Biblical Fiction

by Kimberly P. 

For those of you used to my posts, you’ll remember that I’m very into all things dark. Serial killers, horror, dark fantasy, urban fantasy. Give me death and a mystery and I’m yours. I recently dipped my toe into some of the lighter books and movies that we have to offer here at Sno-Isle, but I decided to take it one step further this month, and have touched a genre I’d never really read: Biblical historical fiction.

Growing up in the Deep South, I’ve gotten my fair share of a heap of biscuits & gravy with a side of Bible stories, but I was more interested in fairies, princesses, and knights than the Gospels.

But with Christmas here, I thought–why not? 

The Young Messiah by Anne Rice

My first foray into the genre started with a favorite author of mine, Anne Rice. I have loved her series, The Vampire Chronicles, since the Interview With the Vampire. Her writing style is like dark silk, at once decadent and pleasurable against the ear, but remarkably insidious. Her vision of the life of young Jesus–written after much research and debate with Biblical scholars–follows young Yeshua in a year of his life as he struggles to discover the events that occurred at the time of his birth and understand his strange abilities.

I was pulled into the story so thoroughly that I didn’t want it to end. As soon as I finished the novel, I picked up the sequel, Christ the Lord: The Road to Cana and continued my journey with Jesus through the events leading up to his baptism, his time in the desert, and meeting his apostles.

The Red Tent by Anita Diamant

 

I love this story. I got lost in the beauty of Diamant’s settings, the poetry of her writing style, and the complexity of her characters. Set during the events of the Book of Genesis, Diamant breathes life into a minor Biblical figure, Dinah daughter of Jacob. Through Dinah’s eyes we chronicle the lives of her father, his various wives (whom she calls her “mothers”) and her brothers whose progeny would form the tribes of Israel.

A Light On The Hill by Connilyn Cossette

I prefer Biblical fiction that is less academic and more driven by flawed characters, spiritual strength, and messy relationships.

In other words, Connilyn Cossette’s new Cities of Refuge series. Her first novel fascinated me so much that I can’t wait to read more.

Branded as a young girl by an evil priestess, Moriyah has spent her life hiding from the scorn and derision of her Hebrew village. When her carelessness leads to the death of two children, she has to flee the wrath of her tribe. Can she find forgiveness and a way to a new life, or will her crimes ultimately end in her death?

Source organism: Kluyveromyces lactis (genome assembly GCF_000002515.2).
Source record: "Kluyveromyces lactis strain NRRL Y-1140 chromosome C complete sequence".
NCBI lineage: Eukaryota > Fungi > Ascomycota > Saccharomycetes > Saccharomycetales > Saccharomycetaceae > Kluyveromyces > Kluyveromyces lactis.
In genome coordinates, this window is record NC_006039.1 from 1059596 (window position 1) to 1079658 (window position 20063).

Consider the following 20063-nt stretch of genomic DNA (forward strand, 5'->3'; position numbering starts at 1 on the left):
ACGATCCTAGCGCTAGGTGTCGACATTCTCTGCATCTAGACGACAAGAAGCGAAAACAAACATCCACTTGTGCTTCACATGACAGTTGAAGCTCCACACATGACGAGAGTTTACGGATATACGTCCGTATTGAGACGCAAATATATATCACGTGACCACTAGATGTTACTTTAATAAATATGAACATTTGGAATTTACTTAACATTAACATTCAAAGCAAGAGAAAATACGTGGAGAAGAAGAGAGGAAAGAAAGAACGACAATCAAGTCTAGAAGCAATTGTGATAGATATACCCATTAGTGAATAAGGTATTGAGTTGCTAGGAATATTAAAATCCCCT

Delilah: A Treacherous Beauty by Angela Hunt

Throughout Biblical history, there are several women known more for their notorious deeds than their actual emotional struggles and driving forces. Delilah is one such woman. Though the story of Samson and Delilah is brief, Hunt manages to craft an emotionally complex, psychologically scarred protagonist. She makes Delilah sympathetic and immersed me in her dangerous world.

I railed against her circumstances. I praised her willpower. Walking in her shoes was uncomfortable. I’m glad Hunt had me do it.

The Secret Chord by Geraldine Brooks

This fictional account of King David’s life has received so many accolades that I knew I had to read it. Ancient, accessible, and timeless, Brooks’ novel evokes a keenly drawn time period.

I felt as if I were actually roaming David’s palace. I marveled at the beauty of his voice while he sang psalms and played the harp.

And, with the increasing dread of a noose slowly tightening around the throat of a doomed man, I watched as David’s past choices returned to exact vengeance.

 

 

 

Want more Biblical historical fiction? Browse my list below!


Comments

7 responses to “Biblical Fiction”

  1. Rachel P says:

    The Red Tent is one of my all time favorite books! Good picks!

  2. Jordan says:

    The Bronze Bow by Elizabeth George Speare is one of my favorites too! It won the Newberry Medal in 1962.

  3. Kristi S. says:

    “Her writing style is like dark silk, at once decadent and pleasurable against the ear, but remarkably insidious.” This is such a gorgeous sentence. I aspire to write like you!

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